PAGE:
Smith, R. G. 2006. Timing of tillage is an important filter on the assembly of weed communities. Weed Science 54:705-712.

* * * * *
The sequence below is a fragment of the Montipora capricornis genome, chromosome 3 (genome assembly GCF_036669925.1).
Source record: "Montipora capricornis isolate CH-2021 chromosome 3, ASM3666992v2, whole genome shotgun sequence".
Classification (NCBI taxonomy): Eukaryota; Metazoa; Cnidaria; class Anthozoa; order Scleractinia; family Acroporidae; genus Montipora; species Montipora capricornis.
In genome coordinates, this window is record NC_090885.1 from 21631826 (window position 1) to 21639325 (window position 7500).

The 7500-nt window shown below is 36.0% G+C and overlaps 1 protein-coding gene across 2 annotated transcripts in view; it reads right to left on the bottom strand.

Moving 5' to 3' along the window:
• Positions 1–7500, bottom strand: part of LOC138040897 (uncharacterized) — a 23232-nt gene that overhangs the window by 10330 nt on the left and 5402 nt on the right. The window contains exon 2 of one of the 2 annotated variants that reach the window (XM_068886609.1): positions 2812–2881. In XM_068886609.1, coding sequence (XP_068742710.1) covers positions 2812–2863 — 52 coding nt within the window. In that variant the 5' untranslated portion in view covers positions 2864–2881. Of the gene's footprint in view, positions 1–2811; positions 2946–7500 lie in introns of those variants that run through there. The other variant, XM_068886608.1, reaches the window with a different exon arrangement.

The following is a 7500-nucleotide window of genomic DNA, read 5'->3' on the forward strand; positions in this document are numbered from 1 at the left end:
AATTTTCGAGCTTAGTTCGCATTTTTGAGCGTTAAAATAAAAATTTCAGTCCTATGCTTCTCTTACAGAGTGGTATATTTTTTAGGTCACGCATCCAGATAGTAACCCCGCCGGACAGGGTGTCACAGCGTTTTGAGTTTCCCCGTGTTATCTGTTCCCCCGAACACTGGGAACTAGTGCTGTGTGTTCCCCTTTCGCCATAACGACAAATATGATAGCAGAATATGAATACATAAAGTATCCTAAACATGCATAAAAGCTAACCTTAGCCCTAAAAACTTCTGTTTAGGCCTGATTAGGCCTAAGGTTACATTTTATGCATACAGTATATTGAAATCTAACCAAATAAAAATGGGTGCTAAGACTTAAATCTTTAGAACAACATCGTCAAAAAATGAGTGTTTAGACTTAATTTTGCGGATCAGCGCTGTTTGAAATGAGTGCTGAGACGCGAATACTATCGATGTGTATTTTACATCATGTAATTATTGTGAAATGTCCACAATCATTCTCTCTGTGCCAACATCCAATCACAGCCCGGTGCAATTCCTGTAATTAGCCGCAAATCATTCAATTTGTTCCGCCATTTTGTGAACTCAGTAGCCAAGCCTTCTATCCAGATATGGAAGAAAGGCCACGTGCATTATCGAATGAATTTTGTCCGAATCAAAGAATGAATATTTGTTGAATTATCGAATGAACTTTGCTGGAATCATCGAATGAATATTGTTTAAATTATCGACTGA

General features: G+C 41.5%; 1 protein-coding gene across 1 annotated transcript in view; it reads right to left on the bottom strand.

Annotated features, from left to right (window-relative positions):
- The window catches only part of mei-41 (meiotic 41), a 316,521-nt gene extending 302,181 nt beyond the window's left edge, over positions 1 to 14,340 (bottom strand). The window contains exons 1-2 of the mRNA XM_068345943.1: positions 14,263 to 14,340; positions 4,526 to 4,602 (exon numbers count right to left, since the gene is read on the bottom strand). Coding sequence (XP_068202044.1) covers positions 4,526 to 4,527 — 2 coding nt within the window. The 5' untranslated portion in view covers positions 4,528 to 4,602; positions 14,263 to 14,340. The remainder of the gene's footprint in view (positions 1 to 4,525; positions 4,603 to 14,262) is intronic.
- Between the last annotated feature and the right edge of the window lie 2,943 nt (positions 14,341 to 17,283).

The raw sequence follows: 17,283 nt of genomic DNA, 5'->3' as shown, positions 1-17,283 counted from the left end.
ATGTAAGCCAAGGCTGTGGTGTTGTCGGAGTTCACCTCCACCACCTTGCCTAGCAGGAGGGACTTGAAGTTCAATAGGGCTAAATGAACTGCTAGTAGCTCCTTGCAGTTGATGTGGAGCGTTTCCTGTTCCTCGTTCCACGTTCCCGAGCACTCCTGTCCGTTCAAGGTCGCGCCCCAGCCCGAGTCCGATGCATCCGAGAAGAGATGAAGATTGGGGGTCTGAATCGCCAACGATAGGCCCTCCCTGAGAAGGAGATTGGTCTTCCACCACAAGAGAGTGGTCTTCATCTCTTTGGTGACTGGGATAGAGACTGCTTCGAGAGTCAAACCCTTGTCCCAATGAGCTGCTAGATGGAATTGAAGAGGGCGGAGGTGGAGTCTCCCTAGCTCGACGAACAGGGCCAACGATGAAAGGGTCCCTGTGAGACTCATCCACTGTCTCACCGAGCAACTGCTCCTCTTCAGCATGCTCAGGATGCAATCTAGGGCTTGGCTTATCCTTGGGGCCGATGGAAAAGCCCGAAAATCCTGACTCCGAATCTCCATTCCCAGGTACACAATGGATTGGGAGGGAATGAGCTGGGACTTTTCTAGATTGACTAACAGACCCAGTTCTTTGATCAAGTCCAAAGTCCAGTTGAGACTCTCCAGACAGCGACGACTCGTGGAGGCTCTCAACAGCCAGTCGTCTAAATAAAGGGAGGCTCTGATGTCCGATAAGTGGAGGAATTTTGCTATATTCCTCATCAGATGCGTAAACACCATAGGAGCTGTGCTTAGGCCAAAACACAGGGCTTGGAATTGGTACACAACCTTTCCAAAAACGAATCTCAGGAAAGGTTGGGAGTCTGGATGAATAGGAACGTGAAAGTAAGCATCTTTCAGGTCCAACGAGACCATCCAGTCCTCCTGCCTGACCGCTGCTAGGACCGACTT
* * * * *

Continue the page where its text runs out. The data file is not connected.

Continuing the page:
A trait-based community assembly approach to weed management may enhance our understanding of how weed communities respond to specific management practices and increase the utility of weed management based on ecological principles. Therefore, identifying management practices that operate as assembly filters and the species traits upon which they act is an important first step in developing a more predictive weed science. Here, I report results from a 3-yr investigation of the effects of timing of annual tillage (spring vs. fall) on the annual assembly of arable weed communities. The timing of tillage had consistent and dramatic effects on the composition of weed communities; spring tillage led to weed communities dominated by early emerging spring annual forbs and C4 grasses, and fall tillage led to communities dominated by later-emerging forbs and C3 grasses. Traits determining a species’ susceptibility to tillage time likely include germination syndrome and life cycle, both of which influence how species respond to changes in soil resource levels and light availability driven by seasonal disturbance regime. Manipulating the timing of tillage and other major soil disturbances may therefore be an important tool for managers interested in influencing community composition or targeting species with similar germination and life-history traits.
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